CMS Administrator. The president has nominated Medicaid consultant Seema Verma to head the Centers for Medicare and Medicaid Services (CMS), which oversees Medicare, Medicaid, and the ACA. The Senate Finance Committee held her confirmation hearing on February 16. The most notable moment of the hearing was when Ms. Verma indicated that she thinks women should be able to purchase insurance plans that do not include maternity benefits. She also indicated that she does not support proposals to create Medicare vouchers, but does support per capita caps or block grants for Medicaid. Other topics addressed are reported in an article from USA Today. The committee accepts public comments on the nomination, due no later than March 2.
ACA Repeal and Medicaid Restructuring
On February 16, the House Republican leaders released a “policy brief” outlining their plan to repeal and replace the Affordable Care Act (ACA) AND drastically restructure the Medicaid program. (The ACA proposal starts on page 10 Medicaid proposal starts on page 14.) The document is very general, so it is difficult to assess how it would affect the access to affordable insurance.
ACA Replacement. This ACA replacement plan would: eliminate the penalty for failure to have health insurance coverage (individual mandate) and the employer mandate, provide refundable age-based (not income-based) tax credits for the purchase of insurance plans, including catastrophic plans, “enhance and expand” Health Savings Accounts, allow the sale of insurance across state lines, and provide “State Innovation Grants,” which states could use to make health care or insurance more affordable, including the creation of high-risk pools.
Notably, the policy brief does not mention how the plan might protect individuals with pre-existing conditions. But last week Rep. Greg Walden (R-OR), the Chairman of the House Energy and Commerce Committee, which has jurisdiction over Medicaid and many other health care issues, introduced the Pre-Existing Conditions Protection Act of 2017, which purportedly would prohibit group health-plan issuers from using an individual’s pre-existing conditions to determine eligibility for coverage, the services covered, or individuals’ premiums. But, as drafted, the bill does not seem to limit the premiums that can be charged for people buying insurance in the individual market.
It is difficult to assess the Ryan plan without knowing critical details, although, based on past experience, there are reasons to think that Health Savings Accounts, interstate insurance sales, and high-risk pools may not be effective in expanding coverage. House Speaker Paul Ryan said a bill would be released and committees would start to consider the legislation during the week of February 27, although it is quiet possible that date will slip.
Medicaid. The plan would cut federal Medicaid spending by imposing “per capita caps” on federal Medicaid payments to states. In other words, a state would receive a fixed amount per enrollee, varying by type of enrollee – “aged, blind and disabled, children, and adults.” States would have the option of taking a block grant instead, meaning they would get a fixed amount regardless of their population of Medicaid enrollees. Under either system, the starting amount each state would get (baseline) would be based on that state’s historical Medicaid payments, with some sort of annual inflation adjustment. This raises the politically thorny issue of how to treat the difference in historical payments between the states that took up the ACA Medicaid expansion option and those that did not. Under the plan outlined in the policy brief, the former group would eventually lose their enhanced matching payments for the expansion population, while the non-expansion States would be eligible to receive “additional temporary resources for safety net providers” during a transition period.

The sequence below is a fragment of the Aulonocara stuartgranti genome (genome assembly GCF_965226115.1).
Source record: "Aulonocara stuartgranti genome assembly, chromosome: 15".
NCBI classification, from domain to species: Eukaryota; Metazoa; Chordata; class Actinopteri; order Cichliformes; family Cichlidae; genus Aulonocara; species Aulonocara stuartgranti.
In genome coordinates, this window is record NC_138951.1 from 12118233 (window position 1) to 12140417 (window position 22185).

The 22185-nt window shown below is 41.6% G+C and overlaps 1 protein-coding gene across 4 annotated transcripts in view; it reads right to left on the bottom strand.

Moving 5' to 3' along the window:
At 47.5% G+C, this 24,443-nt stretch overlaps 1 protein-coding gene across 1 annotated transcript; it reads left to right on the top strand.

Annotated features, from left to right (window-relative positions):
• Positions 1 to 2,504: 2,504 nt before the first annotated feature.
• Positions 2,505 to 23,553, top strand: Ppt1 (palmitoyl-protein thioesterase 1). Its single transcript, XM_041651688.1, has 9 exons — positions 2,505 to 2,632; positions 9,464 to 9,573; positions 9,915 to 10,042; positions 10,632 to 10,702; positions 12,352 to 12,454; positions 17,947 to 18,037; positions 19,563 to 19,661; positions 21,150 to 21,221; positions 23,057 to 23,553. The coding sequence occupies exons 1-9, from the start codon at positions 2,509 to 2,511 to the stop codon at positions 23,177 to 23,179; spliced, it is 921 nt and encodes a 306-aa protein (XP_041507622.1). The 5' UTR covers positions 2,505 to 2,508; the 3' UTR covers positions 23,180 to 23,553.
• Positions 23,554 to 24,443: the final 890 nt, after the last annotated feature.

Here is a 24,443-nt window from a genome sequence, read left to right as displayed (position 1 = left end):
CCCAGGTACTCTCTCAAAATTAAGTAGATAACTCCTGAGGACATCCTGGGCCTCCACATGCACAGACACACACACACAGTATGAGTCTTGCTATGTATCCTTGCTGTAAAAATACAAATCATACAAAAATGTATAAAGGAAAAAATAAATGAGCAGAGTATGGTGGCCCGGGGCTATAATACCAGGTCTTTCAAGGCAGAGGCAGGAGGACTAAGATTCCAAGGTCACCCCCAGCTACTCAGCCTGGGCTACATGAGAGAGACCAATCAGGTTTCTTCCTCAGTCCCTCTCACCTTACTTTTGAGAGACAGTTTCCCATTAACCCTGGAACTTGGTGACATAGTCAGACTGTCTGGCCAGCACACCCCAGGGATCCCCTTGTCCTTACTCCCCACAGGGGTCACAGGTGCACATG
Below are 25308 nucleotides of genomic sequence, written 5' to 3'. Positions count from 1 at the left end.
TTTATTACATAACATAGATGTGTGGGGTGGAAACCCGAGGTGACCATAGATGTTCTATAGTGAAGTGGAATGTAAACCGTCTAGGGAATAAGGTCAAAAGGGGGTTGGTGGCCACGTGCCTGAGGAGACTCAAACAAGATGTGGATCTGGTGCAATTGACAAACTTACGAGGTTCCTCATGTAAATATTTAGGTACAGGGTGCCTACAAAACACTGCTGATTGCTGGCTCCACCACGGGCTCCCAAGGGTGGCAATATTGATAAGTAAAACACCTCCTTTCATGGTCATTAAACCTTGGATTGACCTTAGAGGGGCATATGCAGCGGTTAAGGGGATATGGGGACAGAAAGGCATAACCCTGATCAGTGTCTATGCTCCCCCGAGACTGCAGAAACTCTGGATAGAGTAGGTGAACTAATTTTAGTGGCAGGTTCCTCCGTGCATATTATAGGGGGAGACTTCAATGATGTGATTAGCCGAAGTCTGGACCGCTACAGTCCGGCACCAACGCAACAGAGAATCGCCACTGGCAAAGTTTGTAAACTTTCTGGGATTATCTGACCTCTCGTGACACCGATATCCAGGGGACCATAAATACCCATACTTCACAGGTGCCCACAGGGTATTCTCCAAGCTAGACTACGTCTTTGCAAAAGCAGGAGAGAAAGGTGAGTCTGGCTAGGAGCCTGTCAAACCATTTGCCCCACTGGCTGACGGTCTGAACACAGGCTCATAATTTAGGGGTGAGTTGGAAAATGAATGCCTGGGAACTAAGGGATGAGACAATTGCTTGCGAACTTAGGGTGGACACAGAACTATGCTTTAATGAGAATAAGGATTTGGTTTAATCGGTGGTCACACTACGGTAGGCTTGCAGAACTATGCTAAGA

The key point is that federal payments to states would be increasingly lower than they would under current law. In exchange for receiving less federal money, states would be given more flexibility in designing their Medicaid programs – in services and supports covered, and/or in populations served. (In the paragraph on block grants, however, the brief says that states “would be required to provide required services to the most vulnerable elderly and disabled individuals who are mandatory populations under current law.”) See 5 Key Questions: Medicaid Block Grants & Per Capita Caps (Kaiser Family Foundation). The Center for Law and Social Policy has prepared a brief on how block grants have worked (or not) in other programs.
Prospects. Many House Republicans are not ready to commit to the ACA-replacement outline released by Speaker Ryan. Furthermore, it is not clear how much support there would be for this plan in the Senate, particularly for Medicaid restructuring. Additionally, some governors will be opposed to capping Medicaid payments, since states stand to lose billions of federal dollars over time. Moreover, there will be a “formula fight” (a.k.a., “food fight”) among governors over how to treat Medicaid expansion funding in determining the baseline for future federal payments.
A new tool from the Kaiser Family Foundation allows users to compare some of the different proposals to replace the ACA.